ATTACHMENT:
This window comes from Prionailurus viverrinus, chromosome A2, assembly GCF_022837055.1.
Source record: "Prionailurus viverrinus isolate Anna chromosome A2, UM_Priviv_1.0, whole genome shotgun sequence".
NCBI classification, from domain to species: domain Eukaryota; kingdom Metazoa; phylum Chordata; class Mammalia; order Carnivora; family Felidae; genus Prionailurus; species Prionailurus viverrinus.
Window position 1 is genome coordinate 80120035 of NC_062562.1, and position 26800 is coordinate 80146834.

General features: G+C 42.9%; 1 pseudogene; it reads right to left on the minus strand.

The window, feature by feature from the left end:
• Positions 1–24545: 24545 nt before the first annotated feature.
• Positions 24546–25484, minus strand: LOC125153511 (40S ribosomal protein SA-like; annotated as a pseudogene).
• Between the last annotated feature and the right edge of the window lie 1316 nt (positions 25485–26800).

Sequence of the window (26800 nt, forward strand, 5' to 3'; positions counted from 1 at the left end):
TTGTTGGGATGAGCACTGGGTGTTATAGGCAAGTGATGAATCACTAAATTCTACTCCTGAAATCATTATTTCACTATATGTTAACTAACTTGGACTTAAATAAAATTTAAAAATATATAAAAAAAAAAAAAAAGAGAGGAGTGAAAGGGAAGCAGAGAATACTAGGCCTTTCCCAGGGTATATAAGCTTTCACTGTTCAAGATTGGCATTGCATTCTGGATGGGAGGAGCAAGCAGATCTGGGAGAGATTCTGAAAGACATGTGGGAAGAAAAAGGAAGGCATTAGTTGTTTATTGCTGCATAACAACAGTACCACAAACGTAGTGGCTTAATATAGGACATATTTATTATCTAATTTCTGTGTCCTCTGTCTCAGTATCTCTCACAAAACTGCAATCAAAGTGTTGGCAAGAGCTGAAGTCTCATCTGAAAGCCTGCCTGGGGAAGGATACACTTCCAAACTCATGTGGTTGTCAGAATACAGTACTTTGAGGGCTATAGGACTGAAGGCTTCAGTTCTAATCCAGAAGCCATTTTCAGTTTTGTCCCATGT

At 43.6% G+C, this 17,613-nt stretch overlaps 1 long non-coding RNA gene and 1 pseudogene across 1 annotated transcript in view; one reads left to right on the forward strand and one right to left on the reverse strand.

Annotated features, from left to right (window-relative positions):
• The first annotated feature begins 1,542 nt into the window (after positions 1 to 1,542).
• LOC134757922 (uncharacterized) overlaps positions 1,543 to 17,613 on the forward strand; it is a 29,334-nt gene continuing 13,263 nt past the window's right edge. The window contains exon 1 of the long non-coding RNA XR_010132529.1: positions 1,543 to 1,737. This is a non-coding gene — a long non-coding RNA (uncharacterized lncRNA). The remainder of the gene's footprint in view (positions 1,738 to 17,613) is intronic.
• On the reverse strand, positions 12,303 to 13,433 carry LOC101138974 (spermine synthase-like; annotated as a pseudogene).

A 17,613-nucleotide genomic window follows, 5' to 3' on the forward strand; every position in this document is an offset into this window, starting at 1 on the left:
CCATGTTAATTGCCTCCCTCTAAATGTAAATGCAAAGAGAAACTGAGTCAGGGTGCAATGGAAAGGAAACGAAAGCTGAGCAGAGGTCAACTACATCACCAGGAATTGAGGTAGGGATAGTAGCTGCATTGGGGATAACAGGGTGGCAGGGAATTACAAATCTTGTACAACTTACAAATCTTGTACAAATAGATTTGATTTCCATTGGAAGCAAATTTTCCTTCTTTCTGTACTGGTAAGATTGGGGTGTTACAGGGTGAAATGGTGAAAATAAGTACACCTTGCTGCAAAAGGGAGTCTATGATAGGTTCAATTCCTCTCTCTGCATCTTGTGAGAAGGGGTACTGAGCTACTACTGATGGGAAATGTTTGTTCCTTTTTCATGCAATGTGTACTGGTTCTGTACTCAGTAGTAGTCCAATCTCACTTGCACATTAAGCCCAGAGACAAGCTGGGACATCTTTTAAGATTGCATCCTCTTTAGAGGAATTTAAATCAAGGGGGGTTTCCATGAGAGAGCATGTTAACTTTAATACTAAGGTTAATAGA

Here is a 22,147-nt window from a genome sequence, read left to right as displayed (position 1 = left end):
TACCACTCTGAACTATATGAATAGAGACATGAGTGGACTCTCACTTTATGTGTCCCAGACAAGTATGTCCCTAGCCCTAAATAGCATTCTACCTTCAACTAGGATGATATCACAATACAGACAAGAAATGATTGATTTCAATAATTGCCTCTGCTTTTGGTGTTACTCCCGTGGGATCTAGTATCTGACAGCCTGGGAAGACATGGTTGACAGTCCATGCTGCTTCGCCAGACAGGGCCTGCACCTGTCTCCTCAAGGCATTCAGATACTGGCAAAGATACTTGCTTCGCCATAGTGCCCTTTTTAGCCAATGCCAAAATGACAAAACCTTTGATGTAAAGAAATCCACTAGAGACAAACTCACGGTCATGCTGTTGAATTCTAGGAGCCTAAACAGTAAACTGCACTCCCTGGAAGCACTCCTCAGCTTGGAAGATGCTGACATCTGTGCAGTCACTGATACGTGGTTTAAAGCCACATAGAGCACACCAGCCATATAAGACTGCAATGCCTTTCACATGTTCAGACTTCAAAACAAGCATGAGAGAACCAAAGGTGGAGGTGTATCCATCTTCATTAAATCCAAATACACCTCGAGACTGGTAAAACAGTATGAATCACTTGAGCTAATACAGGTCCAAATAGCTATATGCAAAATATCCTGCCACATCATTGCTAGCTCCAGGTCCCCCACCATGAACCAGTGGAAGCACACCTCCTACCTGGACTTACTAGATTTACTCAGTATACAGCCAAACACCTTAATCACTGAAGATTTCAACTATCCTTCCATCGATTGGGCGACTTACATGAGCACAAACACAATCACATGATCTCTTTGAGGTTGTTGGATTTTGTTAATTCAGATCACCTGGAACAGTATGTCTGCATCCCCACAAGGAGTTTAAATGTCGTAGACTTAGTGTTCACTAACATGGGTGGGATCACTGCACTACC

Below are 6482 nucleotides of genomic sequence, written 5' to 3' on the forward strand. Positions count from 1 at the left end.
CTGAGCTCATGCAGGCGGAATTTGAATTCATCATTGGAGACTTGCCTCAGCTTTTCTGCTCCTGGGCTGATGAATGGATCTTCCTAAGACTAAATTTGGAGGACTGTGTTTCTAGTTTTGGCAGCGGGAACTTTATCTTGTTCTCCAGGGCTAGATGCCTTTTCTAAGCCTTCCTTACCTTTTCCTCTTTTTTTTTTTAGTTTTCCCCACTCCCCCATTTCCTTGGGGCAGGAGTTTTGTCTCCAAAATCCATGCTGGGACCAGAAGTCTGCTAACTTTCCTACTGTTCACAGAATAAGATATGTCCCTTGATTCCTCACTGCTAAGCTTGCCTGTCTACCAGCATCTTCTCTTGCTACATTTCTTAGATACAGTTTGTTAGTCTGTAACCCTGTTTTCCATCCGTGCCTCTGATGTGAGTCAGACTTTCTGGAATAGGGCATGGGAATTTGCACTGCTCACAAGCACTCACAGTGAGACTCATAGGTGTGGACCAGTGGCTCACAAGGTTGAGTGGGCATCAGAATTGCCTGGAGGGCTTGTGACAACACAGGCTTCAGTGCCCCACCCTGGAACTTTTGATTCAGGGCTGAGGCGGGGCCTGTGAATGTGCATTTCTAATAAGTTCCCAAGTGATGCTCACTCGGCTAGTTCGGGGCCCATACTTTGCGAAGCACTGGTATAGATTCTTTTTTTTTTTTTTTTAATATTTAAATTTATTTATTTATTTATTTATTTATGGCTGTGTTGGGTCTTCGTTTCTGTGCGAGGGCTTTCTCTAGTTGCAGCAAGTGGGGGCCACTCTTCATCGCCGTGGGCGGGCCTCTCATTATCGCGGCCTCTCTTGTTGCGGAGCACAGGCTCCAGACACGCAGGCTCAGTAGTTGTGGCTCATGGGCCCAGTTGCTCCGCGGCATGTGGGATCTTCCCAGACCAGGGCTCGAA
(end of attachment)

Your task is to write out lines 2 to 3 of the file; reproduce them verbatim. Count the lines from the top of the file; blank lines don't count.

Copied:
Source record: "Prionailurus viverrinus isolate Anna chromosome A2, UM_Priviv_1.0, whole genome shotgun sequence".
NCBI classification, from domain to species: domain Eukaryota; kingdom Metazoa; phylum Chordata; class Mammalia; order Carnivora; family Felidae; genus Prionailurus; species Prionailurus viverrinus.